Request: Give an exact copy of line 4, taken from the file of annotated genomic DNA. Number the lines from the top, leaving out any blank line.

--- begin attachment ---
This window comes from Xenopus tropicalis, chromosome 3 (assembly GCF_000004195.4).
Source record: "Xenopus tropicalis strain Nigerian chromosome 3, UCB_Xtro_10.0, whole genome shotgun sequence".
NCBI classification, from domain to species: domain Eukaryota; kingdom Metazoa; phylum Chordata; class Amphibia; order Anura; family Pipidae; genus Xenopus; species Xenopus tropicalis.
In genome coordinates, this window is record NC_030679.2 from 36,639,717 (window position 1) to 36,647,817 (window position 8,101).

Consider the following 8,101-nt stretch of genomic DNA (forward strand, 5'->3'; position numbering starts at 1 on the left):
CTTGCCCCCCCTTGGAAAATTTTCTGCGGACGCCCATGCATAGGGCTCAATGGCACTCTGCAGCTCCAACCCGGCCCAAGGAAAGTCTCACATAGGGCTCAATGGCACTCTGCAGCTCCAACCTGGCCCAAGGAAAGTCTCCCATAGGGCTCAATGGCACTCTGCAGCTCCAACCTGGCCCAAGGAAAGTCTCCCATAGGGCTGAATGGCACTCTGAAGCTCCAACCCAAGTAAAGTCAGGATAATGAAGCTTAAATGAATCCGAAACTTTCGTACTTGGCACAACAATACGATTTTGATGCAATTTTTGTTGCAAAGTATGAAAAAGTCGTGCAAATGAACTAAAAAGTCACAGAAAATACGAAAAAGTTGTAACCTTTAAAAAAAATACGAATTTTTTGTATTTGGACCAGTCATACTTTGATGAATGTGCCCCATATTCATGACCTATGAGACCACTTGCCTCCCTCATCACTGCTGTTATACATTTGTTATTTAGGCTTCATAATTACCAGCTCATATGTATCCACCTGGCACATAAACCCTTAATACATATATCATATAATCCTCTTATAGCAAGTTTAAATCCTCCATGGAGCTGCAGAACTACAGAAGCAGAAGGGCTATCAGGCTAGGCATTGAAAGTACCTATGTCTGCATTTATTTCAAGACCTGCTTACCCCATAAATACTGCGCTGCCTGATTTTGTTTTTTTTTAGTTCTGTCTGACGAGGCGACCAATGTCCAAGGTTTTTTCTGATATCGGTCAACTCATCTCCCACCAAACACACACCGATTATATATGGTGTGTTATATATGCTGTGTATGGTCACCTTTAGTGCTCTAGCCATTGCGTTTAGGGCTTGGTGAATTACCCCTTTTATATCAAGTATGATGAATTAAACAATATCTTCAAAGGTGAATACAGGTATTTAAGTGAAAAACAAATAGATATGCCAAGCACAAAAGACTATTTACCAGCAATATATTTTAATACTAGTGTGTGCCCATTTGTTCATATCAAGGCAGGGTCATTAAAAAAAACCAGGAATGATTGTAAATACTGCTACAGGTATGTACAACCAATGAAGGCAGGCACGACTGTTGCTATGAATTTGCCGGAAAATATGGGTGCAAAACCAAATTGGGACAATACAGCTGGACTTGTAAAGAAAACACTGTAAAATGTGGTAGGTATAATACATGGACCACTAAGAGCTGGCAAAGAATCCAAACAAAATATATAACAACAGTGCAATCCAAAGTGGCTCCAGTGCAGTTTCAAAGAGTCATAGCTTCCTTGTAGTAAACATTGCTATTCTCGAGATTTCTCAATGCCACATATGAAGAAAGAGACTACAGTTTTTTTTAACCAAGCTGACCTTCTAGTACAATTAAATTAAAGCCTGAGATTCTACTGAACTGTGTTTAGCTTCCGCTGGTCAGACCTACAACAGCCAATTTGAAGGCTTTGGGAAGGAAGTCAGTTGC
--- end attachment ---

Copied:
In genome coordinates, this window is record NC_030679.2 from 36,639,717 (window position 1) to 36,647,817 (window position 8,101).